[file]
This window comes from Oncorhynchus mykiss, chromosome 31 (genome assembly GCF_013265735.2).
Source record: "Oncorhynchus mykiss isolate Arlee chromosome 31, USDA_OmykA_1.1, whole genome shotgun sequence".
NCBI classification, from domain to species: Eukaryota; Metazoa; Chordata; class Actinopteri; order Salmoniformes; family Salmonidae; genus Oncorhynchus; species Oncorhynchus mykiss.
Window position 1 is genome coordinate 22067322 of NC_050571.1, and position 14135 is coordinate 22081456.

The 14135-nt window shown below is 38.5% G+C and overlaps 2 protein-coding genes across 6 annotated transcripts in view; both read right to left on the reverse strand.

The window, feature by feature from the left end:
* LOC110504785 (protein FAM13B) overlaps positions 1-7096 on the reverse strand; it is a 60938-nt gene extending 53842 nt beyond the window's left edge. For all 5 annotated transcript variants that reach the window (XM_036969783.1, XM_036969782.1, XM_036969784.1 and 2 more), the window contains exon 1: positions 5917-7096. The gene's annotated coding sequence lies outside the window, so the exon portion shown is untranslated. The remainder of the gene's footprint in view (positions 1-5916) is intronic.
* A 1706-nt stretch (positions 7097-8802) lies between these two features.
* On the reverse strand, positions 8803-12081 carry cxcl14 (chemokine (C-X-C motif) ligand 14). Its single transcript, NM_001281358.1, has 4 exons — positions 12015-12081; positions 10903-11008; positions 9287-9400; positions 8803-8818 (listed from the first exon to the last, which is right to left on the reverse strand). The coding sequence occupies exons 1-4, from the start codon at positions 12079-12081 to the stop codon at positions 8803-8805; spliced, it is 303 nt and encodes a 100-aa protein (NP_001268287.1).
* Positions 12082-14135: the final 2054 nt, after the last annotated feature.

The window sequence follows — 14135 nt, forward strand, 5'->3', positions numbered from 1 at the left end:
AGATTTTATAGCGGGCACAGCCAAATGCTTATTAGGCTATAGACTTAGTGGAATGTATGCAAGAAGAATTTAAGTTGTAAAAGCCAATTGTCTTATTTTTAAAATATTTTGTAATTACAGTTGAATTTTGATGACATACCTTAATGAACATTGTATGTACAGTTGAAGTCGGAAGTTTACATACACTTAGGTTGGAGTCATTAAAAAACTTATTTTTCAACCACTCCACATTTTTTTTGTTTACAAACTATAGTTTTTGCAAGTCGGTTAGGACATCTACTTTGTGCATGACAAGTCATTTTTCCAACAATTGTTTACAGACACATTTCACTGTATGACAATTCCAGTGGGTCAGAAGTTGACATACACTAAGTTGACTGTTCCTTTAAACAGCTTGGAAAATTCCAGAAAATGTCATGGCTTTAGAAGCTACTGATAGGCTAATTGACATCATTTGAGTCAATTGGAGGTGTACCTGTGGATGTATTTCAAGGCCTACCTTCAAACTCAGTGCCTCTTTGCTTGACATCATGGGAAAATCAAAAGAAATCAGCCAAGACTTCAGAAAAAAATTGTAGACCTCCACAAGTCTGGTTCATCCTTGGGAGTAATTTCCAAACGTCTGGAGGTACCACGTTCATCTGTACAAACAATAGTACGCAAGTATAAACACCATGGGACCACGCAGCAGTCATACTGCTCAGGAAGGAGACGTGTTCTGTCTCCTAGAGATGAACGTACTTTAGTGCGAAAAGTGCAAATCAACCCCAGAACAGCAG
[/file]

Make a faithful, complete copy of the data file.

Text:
This window comes from Oncorhynchus mykiss, chromosome 31 (genome assembly GCF_013265735.2).
Source record: "Oncorhynchus mykiss isolate Arlee chromosome 31, USDA_OmykA_1.1, whole genome shotgun sequence".
NCBI classification, from domain to species: Eukaryota; Metazoa; Chordata; class Actinopteri; order Salmoniformes; family Salmonidae; genus Oncorhynchus; species Oncorhynchus mykiss.
Window position 1 is genome coordinate 22067322 of NC_050571.1, and position 14135 is coordinate 22081456.

The 14135-nt window shown below is 38.5% G+C and overlaps 2 protein-coding genes across 6 annotated transcripts in view; both read right to left on the reverse strand.

The window, feature by feature from the left end:
* LOC110504785 (protein FAM13B) overlaps positions 1-7096 on the reverse strand; it is a 60938-nt gene extending 53842 nt beyond the window's left edge. For all 5 annotated transcript variants that reach the window (XM_036969783.1, XM_036969782.1, XM_036969784.1 and 2 more), the window contains exon 1: positions 5917-7096. The gene's annotated coding sequence lies outside the window, so the exon portion shown is untranslated. The remainder of the gene's footprint in view (positions 1-5916) is intronic.
* A 1706-nt stretch (positions 7097-8802) lies between these two features.
* On the reverse strand, positions 8803-12081 carry cxcl14 (chemokine (C-X-C motif) ligand 14). Its single transcript, NM_001281358.1, has 4 exons — positions 12015-12081; positions 10903-11008; positions 9287-9400; positions 8803-8818 (listed from the first exon to the last, which is right to left on the reverse strand). The coding sequence occupies exons 1-4, from the start codon at positions 12079-12081 to the stop codon at positions 8803-8805; spliced, it is 303 nt and encodes a 100-aa protein (NP_001268287.1).
* Positions 12082-14135: the final 2054 nt, after the last annotated feature.

The window sequence follows — 14135 nt, forward strand, 5'->3', positions numbered from 1 at the left end:
AGATTTTATAGCGGGCACAGCCAAATGCTTATTAGGCTATAGACTTAGTGGAATGTATGCAAGAAGAATTTAAGTTGTAAAAGCCAATTGTCTTATTTTTAAAATATTTTGTAATTACAGTTGAATTTTGATGACATACCTTAATGAACATTGTATGTACAGTTGAAGTCGGAAGTTTACATACACTTAGGTTGGAGTCATTAAAAAACTTATTTTTCAACCACTCCACATTTTTTTTGTTTACAAACTATAGTTTTTGCAAGTCGGTTAGGACATCTACTTTGTGCATGACAAGTCATTTTTCCAACAATTGTTTACAGACACATTTCACTGTATGACAATTCCAGTGGGTCAGAAGTTGACATACACTAAGTTGACTGTTCCTTTAAACAGCTTGGAAAATTCCAGAAAATGTCATGGCTTTAGAAGCTACTGATAGGCTAATTGACATCATTTGAGTCAATTGGAGGTGTACCTGTGGATGTATTTCAAGGCCTACCTTCAAACTCAGTGCCTCTTTGCTTGACATCATGGGAAAATCAAAAGAAATCAGCCAAGACTTCAGAAAAAAATTGTAGACCTCCACAAGTCTGGTTCATCCTTGGGAGTAATTTCCAAACGTCTGGAGGTACCACGTTCATCTGTACAAACAATAGTACGCAAGTATAAACACCATGGGACCACGCAGCAGTCATACTGCTCAGGAAGGAGACGTGTTCTGTCTCCTAGAGATGAACGTACTTTAGTGCGAAAAGTGCAAATCAACCCCAGAACAGCAG